In April, I wrote about longtime Hillsborough resident and News of Orange subscriber Staff Sergeant Walter Bryan Turner. I joked that a person could set their clock by Turner’s monthly Letter To the Editor in the newspaper.
Since that story published, I’d seen only one letter from Turner, who was 95-years-old. I had a question about something in the letter, and I had emailed Turner’s daughter, Cindy Williams, for clarification. Ultimately, by the time I received an answer to my question, the letter seemed untimely and irrelevant, so it was not printed.
Weeks went by, and I had not heard from Staff Sergeant Turner. I emailed Cindy to ask if everything was OK, if he might have been upset that I didn’t print his previous letter. Turner’s letters always came by email from his daughter, Cindy. She and I had developed a connection, and she often wrote me asking if her dad’s letter had run in the paper, and expressed his appreciation for the News of Orange
Cindy emailed me back late to say her dad’s health had declined since taking a fall and breaking his elbow. Staff Sergeant Turner was a cancer survivor, but his body was dealing with that again, too. Cindy followed up her email a couple of days later, saying her dad had passed away.
When I first started at the paper, Adam Powell, who filled the gap between editors, warned me I would receive “a lot of letters” from Staff Sergeant Bryan Turner. And then, he said, “you’ll get complaints about his letters.”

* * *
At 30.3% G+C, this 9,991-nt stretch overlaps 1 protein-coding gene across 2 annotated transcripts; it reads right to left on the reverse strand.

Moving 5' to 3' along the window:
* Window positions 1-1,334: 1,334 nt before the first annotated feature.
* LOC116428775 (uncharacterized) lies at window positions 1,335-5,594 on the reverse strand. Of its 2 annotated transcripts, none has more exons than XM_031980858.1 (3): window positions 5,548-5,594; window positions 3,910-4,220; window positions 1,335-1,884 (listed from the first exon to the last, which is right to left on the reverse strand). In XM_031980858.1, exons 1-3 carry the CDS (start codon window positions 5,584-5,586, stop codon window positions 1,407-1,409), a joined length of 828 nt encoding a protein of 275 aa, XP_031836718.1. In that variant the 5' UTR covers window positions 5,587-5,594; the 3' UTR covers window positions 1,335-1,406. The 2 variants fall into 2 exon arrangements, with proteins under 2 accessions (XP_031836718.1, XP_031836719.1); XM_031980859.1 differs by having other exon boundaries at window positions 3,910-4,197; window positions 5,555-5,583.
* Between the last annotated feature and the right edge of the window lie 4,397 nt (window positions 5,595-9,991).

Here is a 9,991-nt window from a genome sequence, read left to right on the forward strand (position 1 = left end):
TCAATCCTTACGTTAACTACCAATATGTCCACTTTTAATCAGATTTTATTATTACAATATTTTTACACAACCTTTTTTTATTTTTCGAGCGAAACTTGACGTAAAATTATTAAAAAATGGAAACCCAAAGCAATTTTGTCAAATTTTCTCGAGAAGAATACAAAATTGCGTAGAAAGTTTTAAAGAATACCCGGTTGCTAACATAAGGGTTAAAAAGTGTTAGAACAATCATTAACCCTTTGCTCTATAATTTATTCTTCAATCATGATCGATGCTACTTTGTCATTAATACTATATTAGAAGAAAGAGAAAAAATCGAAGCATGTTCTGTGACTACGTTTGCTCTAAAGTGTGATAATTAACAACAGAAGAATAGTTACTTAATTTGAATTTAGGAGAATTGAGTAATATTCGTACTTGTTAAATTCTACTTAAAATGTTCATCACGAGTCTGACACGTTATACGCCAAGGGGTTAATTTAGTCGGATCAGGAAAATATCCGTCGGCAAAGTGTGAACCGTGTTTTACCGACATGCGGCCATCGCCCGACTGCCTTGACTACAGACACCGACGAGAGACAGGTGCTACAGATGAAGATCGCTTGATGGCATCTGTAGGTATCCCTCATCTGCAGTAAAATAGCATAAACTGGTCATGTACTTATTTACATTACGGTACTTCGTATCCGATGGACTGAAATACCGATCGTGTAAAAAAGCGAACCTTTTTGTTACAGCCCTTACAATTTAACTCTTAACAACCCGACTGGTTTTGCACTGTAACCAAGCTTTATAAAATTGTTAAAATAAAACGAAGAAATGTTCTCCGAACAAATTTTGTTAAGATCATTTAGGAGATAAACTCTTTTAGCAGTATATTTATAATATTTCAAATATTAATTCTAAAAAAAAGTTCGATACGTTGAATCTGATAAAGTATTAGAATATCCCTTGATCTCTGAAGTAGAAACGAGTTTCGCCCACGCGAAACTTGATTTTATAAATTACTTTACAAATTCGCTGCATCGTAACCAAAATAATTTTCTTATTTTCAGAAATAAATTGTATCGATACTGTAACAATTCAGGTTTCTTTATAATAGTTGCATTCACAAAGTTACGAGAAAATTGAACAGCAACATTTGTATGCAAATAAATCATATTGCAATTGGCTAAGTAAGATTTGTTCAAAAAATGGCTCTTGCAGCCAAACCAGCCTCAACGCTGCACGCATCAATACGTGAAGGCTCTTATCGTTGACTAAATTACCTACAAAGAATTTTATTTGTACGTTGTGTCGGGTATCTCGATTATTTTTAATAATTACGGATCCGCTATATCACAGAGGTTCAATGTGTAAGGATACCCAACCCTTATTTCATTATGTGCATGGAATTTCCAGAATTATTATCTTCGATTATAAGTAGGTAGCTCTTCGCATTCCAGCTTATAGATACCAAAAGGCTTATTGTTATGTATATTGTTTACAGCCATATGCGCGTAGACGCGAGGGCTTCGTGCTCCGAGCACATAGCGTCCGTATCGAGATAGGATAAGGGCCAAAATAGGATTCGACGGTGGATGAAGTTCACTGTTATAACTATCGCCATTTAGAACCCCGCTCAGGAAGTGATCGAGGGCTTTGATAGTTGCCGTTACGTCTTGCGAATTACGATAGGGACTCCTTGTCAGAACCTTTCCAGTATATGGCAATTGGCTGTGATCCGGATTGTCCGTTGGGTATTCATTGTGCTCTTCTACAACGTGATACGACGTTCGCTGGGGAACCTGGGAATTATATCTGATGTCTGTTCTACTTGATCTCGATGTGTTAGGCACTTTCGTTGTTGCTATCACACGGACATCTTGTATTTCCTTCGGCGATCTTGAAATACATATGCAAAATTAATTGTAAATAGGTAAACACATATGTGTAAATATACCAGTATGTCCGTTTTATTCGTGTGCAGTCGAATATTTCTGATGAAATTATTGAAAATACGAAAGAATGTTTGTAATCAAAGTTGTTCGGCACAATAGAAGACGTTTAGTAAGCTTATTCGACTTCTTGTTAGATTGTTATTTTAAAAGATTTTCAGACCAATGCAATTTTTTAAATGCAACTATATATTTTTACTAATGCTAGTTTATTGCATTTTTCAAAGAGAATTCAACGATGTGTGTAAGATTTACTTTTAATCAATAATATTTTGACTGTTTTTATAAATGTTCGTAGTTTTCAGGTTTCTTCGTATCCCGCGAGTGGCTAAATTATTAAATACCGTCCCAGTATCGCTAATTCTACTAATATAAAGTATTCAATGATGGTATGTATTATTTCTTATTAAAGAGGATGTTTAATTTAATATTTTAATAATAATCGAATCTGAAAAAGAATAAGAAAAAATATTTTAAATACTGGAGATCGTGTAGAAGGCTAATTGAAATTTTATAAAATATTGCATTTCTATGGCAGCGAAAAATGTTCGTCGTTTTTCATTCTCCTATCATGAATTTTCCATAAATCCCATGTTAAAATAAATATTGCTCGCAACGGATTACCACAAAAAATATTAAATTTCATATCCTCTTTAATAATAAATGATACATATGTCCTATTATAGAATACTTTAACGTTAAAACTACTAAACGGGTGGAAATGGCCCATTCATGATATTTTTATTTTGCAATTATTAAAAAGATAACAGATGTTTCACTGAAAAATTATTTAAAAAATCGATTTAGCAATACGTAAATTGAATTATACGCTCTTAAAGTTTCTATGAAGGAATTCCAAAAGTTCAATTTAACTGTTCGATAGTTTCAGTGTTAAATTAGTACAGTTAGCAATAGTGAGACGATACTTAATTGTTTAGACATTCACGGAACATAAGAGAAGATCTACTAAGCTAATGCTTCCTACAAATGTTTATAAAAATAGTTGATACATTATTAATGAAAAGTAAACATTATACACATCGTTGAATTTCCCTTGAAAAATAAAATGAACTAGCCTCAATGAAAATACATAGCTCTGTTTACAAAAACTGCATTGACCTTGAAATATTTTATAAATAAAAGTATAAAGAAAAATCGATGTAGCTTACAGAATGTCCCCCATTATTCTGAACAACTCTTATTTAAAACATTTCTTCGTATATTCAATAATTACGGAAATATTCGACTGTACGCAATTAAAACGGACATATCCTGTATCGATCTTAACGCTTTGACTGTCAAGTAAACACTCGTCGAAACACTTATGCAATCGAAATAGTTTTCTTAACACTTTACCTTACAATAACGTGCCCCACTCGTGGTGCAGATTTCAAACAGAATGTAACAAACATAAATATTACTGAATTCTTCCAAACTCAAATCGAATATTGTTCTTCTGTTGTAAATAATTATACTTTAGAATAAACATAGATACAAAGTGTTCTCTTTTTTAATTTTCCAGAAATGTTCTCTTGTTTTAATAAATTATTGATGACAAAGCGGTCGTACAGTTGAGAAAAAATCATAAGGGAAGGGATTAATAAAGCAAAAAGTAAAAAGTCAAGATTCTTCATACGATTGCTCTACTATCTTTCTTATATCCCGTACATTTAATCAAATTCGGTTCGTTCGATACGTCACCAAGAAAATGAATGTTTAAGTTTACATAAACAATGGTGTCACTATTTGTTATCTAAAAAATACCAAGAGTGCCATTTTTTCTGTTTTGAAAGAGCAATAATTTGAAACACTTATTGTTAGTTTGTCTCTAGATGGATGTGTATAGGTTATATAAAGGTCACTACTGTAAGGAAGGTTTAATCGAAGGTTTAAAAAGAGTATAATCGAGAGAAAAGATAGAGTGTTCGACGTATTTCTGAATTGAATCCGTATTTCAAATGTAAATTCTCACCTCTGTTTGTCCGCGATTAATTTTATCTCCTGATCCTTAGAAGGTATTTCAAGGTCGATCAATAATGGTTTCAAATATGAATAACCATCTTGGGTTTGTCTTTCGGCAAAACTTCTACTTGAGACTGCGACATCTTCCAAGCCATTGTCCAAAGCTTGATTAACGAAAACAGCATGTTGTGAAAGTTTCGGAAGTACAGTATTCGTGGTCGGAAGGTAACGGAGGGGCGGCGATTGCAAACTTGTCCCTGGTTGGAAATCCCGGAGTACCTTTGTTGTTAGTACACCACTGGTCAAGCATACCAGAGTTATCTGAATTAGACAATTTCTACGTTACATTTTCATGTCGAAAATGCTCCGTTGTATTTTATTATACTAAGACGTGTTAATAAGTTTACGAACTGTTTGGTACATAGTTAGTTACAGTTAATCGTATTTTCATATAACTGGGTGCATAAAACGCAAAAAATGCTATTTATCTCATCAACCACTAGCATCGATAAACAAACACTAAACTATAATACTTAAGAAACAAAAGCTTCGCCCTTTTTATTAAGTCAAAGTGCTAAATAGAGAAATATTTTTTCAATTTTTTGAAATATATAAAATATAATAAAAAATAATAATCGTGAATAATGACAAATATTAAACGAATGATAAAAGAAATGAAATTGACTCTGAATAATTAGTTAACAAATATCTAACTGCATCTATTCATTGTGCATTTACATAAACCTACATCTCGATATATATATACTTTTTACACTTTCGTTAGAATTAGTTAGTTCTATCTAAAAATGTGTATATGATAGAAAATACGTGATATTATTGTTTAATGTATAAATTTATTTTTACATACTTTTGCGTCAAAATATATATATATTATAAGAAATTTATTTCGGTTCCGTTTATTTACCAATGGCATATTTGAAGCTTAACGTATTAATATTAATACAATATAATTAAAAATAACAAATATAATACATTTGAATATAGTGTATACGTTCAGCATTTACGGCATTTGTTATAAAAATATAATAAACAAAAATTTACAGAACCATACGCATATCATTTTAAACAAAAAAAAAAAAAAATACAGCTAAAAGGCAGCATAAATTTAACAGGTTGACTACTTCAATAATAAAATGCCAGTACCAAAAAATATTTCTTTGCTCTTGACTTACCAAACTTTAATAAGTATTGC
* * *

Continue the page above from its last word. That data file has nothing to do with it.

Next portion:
That was true. I received two letters a month for a while, each railing about Democrats, the potential rise of socialism, President Trump being a strong president, and his belief that many of the country’s woes could be attributed to it being less religious. He almost always mentioned that he was once a Democrat, that he and his late wife were hard workers who never asked for anything.
The Commentary page in the News of Orange is the thorniest. The content, headlines, guidelines are all fraught with peril. I know I haven’t always made the best decisions with regard to that page. One of the first changes I made was to limit the number of times a person could send in a letter to the editor from twice a month to once. (We’ll call it the Staff Sergeant Turner Rule.)
I did this because each time one of Turner’s letters ran, I would be inundated with calls, emails, and other letters about his letter. I reached out to Turner’s daughter, who politely acknowledged the change and said she understood.
I received almost-monthly calls from Staff Sergeant Turner, to ask if I received his letter, or if it was printed. He was courteous and appreciative. He would sometimes laugh about rebuttals to his letters, but never in a rude way. “Looks like my letter got some folks riled up,” he would say. But that was as close to negative as he came.
Staff Sergeant Turner’s letter also had fans. I one day received a letter from someone who said she appreciated his opinions, and said I should interview Turner, and that he sold vacuum cleaners door-to-door for many years.
I emailed Cindy about the idea and she said her dad was excited to participate. My only request was that we not discuss politics. She said they spent hours looking through photos and recalling memories. When I finally met him in person, he was clear, witty, and proud of his family, his service, and his career. I was happy to profile someone from a less-expected angle, and show characteristics of a person — his dedication to his family, generosity to others, and ability to be friendly with anyone — that are more common in this and other communities.
Thank you, Staff Sergeant Bryan Turner for your service, and thank you for your letters.
Funeral service details are on the Clements Funeral Services website.